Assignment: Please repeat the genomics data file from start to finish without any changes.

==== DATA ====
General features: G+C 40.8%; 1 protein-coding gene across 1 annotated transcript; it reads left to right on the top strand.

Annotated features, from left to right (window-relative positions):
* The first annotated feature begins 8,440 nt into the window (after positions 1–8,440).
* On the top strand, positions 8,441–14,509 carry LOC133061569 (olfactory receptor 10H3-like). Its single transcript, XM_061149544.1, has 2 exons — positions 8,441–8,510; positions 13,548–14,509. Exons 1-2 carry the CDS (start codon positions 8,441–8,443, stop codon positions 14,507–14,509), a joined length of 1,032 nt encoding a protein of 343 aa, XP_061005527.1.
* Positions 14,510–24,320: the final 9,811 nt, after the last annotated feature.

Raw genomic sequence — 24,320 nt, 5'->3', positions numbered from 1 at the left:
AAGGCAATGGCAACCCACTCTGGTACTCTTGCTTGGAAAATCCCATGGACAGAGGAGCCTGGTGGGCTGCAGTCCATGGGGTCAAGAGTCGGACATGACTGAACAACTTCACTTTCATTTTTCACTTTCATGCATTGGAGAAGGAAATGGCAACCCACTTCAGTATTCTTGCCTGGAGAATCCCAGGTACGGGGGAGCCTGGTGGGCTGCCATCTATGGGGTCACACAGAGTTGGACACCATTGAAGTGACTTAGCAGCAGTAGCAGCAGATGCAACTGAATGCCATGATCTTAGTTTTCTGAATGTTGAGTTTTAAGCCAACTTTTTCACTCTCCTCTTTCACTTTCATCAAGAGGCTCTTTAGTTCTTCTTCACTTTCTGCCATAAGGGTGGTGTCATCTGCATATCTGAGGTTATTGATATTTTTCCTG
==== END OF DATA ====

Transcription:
General features: G+C 40.8%; 1 protein-coding gene across 1 annotated transcript; it reads left to right on the top strand.

Annotated features, from left to right (window-relative positions):
* The first annotated feature begins 8,440 nt into the window (after positions 1–8,440).
* On the top strand, positions 8,441–14,509 carry LOC133061569 (olfactory receptor 10H3-like). Its single transcript, XM_061149544.1, has 2 exons — positions 8,441–8,510; positions 13,548–14,509. Exons 1-2 carry the CDS (start codon positions 8,441–8,443, stop codon positions 14,507–14,509), a joined length of 1,032 nt encoding a protein of 343 aa, XP_061005527.1.
* Positions 14,510–24,320: the final 9,811 nt, after the last annotated feature.

Raw genomic sequence — 24,320 nt, 5'->3', positions numbered from 1 at the left:
AAGGCAATGGCAACCCACTCTGGTACTCTTGCTTGGAAAATCCCATGGACAGAGGAGCCTGGTGGGCTGCAGTCCATGGGGTCAAGAGTCGGACATGACTGAACAACTTCACTTTCATTTTTCACTTTCATGCATTGGAGAAGGAAATGGCAACCCACTTCAGTATTCTTGCCTGGAGAATCCCAGGTACGGGGGAGCCTGGTGGGCTGCCATCTATGGGGTCACACAGAGTTGGACACCATTGAAGTGACTTAGCAGCAGTAGCAGCAGATGCAACTGAATGCCATGATCTTAGTTTTCTGAATGTTGAGTTTTAAGCCAACTTTTTCACTCTCCTCTTTCACTTTCATCAAGAGGCTCTTTAGTTCTTCTTCACTTTCTGCCATAAGGGTGGTGTCATCTGCATATCTGAGGTTATTGATATTTTTCCTG